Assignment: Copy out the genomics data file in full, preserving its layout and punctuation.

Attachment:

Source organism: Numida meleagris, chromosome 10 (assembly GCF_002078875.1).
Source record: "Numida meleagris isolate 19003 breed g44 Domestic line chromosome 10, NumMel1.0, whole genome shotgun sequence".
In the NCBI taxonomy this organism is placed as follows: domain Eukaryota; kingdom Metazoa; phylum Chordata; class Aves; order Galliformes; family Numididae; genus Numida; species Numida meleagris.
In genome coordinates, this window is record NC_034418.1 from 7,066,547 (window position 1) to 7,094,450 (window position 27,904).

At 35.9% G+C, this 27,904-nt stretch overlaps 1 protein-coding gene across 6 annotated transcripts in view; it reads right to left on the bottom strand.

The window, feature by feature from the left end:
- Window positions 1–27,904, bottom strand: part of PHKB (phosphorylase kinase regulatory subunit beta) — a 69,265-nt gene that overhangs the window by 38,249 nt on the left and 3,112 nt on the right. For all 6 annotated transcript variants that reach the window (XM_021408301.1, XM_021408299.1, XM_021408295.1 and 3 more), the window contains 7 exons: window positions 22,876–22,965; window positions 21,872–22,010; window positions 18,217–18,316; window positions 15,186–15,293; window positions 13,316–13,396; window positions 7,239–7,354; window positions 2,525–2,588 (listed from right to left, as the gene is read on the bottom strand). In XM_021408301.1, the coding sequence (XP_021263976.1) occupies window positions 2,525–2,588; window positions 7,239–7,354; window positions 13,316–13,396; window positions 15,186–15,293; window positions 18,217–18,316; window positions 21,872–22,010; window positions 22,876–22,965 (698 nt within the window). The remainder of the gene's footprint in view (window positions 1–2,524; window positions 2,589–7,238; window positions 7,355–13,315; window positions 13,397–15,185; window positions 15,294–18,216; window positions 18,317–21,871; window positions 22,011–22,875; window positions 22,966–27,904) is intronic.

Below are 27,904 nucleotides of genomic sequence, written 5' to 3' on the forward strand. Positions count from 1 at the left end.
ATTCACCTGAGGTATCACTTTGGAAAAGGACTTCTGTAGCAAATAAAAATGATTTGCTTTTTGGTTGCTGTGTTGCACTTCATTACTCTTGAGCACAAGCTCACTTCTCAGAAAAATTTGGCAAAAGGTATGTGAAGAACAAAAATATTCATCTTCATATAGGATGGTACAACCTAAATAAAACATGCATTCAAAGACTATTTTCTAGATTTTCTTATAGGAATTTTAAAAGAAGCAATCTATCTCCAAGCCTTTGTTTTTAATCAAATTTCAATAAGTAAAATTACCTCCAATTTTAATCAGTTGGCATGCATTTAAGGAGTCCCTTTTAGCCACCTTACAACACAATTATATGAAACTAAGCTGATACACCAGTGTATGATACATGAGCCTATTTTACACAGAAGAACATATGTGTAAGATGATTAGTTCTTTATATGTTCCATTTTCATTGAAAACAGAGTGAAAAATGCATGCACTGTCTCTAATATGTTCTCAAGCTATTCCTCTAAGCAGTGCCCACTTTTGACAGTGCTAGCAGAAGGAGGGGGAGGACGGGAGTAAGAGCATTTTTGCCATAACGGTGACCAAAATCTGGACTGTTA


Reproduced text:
Source organism: Numida meleagris, chromosome 10 (assembly GCF_002078875.1).
Source record: "Numida meleagris isolate 19003 breed g44 Domestic line chromosome 10, NumMel1.0, whole genome shotgun sequence".
In the NCBI taxonomy this organism is placed as follows: domain Eukaryota; kingdom Metazoa; phylum Chordata; class Aves; order Galliformes; family Numididae; genus Numida; species Numida meleagris.
In genome coordinates, this window is record NC_034418.1 from 7,066,547 (window position 1) to 7,094,450 (window position 27,904).

At 35.9% G+C, this 27,904-nt stretch overlaps 1 protein-coding gene across 6 annotated transcripts in view; it reads right to left on the bottom strand.

The window, feature by feature from the left end:
- Window positions 1–27,904, bottom strand: part of PHKB (phosphorylase kinase regulatory subunit beta) — a 69,265-nt gene that overhangs the window by 38,249 nt on the left and 3,112 nt on the right. For all 6 annotated transcript variants that reach the window (XM_021408301.1, XM_021408299.1, XM_021408295.1 and 3 more), the window contains 7 exons: window positions 22,876–22,965; window positions 21,872–22,010; window positions 18,217–18,316; window positions 15,186–15,293; window positions 13,316–13,396; window positions 7,239–7,354; window positions 2,525–2,588 (listed from right to left, as the gene is read on the bottom strand). In XM_021408301.1, the coding sequence (XP_021263976.1) occupies window positions 2,525–2,588; window positions 7,239–7,354; window positions 13,316–13,396; window positions 15,186–15,293; window positions 18,217–18,316; window positions 21,872–22,010; window positions 22,876–22,965 (698 nt within the window). The remainder of the gene's footprint in view (window positions 1–2,524; window positions 2,589–7,238; window positions 7,355–13,315; window positions 13,397–15,185; window positions 15,294–18,216; window positions 18,317–21,871; window positions 22,011–22,875; window positions 22,966–27,904) is intronic.

Below are 27,904 nucleotides of genomic sequence, written 5' to 3' on the forward strand. Positions count from 1 at the left end.
ATTCACCTGAGGTATCACTTTGGAAAAGGACTTCTGTAGCAAATAAAAATGATTTGCTTTTTGGTTGCTGTGTTGCACTTCATTACTCTTGAGCACAAGCTCACTTCTCAGAAAAATTTGGCAAAAGGTATGTGAAGAACAAAAATATTCATCTTCATATAGGATGGTACAACCTAAATAAAACATGCATTCAAAGACTATTTTCTAGATTTTCTTATAGGAATTTTAAAAGAAGCAATCTATCTCCAAGCCTTTGTTTTTAATCAAATTTCAATAAGTAAAATTACCTCCAATTTTAATCAGTTGGCATGCATTTAAGGAGTCCCTTTTAGCCACCTTACAACACAATTATATGAAACTAAGCTGATACACCAGTGTATGATACATGAGCCTATTTTACACAGAAGAACATATGTGTAAGATGATTAGTTCTTTATATGTTCCATTTTCATTGAAAACAGAGTGAAAAATGCATGCACTGTCTCTAATATGTTCTCAAGCTATTCCTCTAAGCAGTGCCCACTTTTGACAGTGCTAGCAGAAGGAGGGGGAGGACGGGAGTAAGAGCATTTTTGCCATAACGGTGACCAAAATCTGGACTGTTA